I understand the annoyance. And I really hate it when people respond to requests like this in a hostile manner. But at the end of the day it is better if the person with exceptional needs can take on the responsibility for making these transactions possible themselves. (Also I'm sure there's loads of money to made developing these tools.)
Along the same lines, the purpose of accessible digital text isn't only to help the blind, it's also to help the dyslexic and who knows who else, and generally facilitate content extraction software of all types. It's good when to do when it's feasible, but it's better to not have to rely on people doing it.
Perhaps in the future online information will be pushed in formats like rss and our client device will do far more rendering? We will all access content in a way that suits us?
I mean, come on. I'm sorry company X site was all but useless to you. It would be nice if they made an extra effort to make it more accessible. But they don't have to. They spend their own money, time and effort to build the site, and they get to decide what their priorities are. Asking is okay, but so is refusal.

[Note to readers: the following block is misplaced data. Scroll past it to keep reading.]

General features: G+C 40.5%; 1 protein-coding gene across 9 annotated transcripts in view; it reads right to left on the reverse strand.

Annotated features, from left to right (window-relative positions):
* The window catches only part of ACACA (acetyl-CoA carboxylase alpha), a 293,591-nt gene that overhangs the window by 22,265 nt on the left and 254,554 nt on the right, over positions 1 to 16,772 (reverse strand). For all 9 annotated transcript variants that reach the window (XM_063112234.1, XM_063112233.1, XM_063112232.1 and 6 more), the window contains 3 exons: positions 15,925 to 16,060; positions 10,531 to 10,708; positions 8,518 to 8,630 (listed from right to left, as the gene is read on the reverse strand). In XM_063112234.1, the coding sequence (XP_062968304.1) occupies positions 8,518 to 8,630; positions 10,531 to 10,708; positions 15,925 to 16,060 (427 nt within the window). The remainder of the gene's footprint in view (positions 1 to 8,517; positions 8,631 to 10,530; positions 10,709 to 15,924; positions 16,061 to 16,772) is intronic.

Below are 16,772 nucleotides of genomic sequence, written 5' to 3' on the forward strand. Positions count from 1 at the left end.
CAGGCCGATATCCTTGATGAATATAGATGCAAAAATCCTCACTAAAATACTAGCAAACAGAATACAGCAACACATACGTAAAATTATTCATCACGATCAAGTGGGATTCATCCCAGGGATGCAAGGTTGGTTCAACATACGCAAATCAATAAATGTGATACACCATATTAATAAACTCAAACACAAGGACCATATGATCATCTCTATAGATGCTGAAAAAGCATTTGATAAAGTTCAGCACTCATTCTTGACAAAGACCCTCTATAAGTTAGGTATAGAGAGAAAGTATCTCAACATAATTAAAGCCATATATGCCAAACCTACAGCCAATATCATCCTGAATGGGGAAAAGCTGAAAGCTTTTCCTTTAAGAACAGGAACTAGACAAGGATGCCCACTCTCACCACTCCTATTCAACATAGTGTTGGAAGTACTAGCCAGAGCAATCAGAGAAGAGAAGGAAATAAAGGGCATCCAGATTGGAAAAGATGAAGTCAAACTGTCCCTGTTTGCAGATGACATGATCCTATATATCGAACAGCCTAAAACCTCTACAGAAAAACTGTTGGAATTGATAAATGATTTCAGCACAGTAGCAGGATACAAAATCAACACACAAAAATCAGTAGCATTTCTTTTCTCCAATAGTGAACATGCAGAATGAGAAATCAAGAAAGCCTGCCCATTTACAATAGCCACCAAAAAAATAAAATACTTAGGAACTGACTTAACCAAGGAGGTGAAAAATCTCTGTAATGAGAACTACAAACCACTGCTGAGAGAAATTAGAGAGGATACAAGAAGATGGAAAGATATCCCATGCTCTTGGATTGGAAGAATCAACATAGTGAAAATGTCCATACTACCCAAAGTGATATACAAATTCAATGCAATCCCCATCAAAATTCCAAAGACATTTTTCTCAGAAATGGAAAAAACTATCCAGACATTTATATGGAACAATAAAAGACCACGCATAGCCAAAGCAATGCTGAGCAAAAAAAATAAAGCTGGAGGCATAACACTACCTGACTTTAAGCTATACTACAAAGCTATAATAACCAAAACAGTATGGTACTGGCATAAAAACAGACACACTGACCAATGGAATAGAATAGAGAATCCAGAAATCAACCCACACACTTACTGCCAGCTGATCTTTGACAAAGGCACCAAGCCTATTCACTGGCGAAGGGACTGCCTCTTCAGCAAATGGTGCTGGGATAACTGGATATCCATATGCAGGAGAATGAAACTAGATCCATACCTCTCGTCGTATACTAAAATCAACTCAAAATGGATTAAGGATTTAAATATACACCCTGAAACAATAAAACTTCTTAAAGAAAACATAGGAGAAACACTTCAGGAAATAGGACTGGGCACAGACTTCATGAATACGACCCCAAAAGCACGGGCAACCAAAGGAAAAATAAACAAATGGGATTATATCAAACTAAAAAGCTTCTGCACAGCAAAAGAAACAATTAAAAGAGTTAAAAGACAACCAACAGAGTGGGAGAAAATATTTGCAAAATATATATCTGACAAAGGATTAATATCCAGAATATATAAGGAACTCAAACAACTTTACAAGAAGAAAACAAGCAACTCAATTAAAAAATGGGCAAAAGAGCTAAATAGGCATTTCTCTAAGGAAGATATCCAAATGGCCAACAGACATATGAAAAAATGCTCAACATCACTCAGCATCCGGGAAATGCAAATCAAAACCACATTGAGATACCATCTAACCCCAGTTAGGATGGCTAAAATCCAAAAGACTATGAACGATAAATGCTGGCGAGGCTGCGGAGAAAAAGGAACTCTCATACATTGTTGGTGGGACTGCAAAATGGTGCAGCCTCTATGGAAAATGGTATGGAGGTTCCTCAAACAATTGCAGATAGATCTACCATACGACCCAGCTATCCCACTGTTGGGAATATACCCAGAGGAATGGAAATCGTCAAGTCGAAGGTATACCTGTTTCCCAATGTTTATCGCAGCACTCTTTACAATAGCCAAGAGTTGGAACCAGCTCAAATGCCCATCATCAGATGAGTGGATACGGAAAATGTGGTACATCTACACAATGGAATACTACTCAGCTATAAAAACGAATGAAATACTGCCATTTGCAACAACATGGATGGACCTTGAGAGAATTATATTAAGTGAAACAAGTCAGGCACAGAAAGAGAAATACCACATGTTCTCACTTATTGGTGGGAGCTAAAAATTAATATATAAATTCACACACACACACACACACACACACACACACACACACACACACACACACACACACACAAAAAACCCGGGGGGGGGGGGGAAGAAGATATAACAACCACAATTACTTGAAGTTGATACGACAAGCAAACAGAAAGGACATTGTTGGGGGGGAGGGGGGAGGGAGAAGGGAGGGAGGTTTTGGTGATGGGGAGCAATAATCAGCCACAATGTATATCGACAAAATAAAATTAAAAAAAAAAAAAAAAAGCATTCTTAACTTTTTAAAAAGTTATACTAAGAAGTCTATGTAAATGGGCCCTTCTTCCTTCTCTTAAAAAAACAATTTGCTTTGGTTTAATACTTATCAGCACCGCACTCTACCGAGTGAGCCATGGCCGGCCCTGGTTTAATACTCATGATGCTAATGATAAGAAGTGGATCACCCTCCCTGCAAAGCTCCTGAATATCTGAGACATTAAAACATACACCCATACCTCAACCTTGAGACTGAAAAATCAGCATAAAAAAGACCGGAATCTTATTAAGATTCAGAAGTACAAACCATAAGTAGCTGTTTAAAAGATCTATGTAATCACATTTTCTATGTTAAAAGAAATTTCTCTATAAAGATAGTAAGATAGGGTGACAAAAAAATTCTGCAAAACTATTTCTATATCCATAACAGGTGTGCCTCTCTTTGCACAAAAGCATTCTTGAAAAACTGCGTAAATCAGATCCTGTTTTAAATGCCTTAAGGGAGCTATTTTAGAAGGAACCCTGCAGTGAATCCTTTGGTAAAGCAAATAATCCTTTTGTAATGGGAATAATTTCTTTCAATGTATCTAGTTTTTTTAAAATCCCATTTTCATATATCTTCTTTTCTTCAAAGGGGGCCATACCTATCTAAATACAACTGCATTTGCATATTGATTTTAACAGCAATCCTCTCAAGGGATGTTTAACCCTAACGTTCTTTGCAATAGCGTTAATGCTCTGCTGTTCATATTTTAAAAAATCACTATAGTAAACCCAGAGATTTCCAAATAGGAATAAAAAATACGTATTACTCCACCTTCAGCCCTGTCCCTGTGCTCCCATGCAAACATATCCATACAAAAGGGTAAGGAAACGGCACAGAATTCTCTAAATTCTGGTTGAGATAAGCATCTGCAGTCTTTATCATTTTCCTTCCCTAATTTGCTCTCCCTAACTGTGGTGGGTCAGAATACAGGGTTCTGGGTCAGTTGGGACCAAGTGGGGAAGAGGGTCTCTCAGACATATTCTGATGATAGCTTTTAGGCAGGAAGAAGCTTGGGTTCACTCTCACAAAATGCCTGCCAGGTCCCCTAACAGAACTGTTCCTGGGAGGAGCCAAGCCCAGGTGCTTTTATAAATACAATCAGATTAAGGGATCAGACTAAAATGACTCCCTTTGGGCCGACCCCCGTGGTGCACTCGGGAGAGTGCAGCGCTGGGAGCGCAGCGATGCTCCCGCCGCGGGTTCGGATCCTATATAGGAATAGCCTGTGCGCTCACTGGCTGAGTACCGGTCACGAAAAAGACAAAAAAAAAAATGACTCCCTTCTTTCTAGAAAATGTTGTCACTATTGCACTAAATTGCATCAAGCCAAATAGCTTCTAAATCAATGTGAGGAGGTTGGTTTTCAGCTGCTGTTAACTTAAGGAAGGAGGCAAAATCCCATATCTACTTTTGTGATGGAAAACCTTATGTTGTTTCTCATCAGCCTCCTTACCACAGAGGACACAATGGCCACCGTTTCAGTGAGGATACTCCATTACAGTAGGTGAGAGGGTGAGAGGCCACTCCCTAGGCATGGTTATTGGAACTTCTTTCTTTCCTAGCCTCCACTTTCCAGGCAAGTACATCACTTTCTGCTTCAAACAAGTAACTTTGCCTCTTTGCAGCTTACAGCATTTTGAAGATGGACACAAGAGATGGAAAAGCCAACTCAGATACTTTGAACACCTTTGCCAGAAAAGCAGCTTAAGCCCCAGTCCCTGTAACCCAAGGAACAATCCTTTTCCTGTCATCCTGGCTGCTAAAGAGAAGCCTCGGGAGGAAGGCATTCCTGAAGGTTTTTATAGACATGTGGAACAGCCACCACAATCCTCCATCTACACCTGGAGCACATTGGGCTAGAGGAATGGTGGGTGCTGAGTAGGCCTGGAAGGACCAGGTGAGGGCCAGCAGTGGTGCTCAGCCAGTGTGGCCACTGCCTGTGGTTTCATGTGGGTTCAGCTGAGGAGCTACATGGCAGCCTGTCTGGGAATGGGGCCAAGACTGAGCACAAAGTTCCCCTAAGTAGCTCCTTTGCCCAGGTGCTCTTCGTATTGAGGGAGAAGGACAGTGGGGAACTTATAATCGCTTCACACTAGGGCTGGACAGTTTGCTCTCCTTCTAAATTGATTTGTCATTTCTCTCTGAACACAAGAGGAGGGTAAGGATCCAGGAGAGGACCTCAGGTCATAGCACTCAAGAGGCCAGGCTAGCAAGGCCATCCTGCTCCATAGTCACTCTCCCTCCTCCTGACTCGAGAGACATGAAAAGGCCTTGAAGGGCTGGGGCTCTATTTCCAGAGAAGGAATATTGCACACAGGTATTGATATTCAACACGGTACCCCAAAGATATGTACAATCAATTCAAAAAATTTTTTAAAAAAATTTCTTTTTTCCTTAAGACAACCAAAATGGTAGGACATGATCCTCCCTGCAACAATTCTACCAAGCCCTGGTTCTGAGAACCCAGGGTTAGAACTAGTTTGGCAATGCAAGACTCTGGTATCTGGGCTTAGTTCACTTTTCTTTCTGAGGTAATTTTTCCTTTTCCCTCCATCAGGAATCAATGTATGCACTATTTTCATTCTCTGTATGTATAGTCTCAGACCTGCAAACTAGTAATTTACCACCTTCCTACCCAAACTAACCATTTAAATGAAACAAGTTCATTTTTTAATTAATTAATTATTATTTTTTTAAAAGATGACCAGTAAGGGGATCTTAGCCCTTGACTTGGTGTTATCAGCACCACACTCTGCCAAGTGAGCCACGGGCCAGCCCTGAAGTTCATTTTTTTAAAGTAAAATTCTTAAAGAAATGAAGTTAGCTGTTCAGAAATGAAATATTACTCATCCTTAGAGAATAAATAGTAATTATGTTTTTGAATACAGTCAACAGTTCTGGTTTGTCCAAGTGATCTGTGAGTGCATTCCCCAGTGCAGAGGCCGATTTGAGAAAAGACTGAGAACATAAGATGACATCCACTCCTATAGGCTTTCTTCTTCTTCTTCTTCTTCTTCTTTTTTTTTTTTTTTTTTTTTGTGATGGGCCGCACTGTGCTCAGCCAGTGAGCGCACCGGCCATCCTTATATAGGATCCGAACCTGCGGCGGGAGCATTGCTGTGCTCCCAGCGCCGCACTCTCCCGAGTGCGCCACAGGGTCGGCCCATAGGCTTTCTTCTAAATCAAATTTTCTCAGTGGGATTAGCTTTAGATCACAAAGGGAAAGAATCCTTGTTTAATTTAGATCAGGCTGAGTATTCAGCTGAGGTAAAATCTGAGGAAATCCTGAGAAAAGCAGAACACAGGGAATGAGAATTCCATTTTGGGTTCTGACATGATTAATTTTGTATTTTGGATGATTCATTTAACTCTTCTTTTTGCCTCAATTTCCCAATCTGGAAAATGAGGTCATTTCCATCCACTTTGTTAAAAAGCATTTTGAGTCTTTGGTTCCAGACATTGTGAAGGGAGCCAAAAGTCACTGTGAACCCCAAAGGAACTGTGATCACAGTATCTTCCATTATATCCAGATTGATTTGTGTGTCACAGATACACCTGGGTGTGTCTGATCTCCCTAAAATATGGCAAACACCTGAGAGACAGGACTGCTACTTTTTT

I was interning in a government related web development job, and it took several weeks to properly remake a site to conform to WCAG AA level standards. Unfortunately, that was just for the templates. The dynamic content generated by the CMS usually breaks the conformance. Making websites accessible is not an easy task, and could cost a heavy amount for small businesses.
How is this Google and not Jaws fault?
Also in this case, even if Google Instant wasn't crashing Jaws, Google Instant plays havoc with screen readers (yes, I have experience of this), and as the article says, Google haven't provided a global off option, which would be really useful.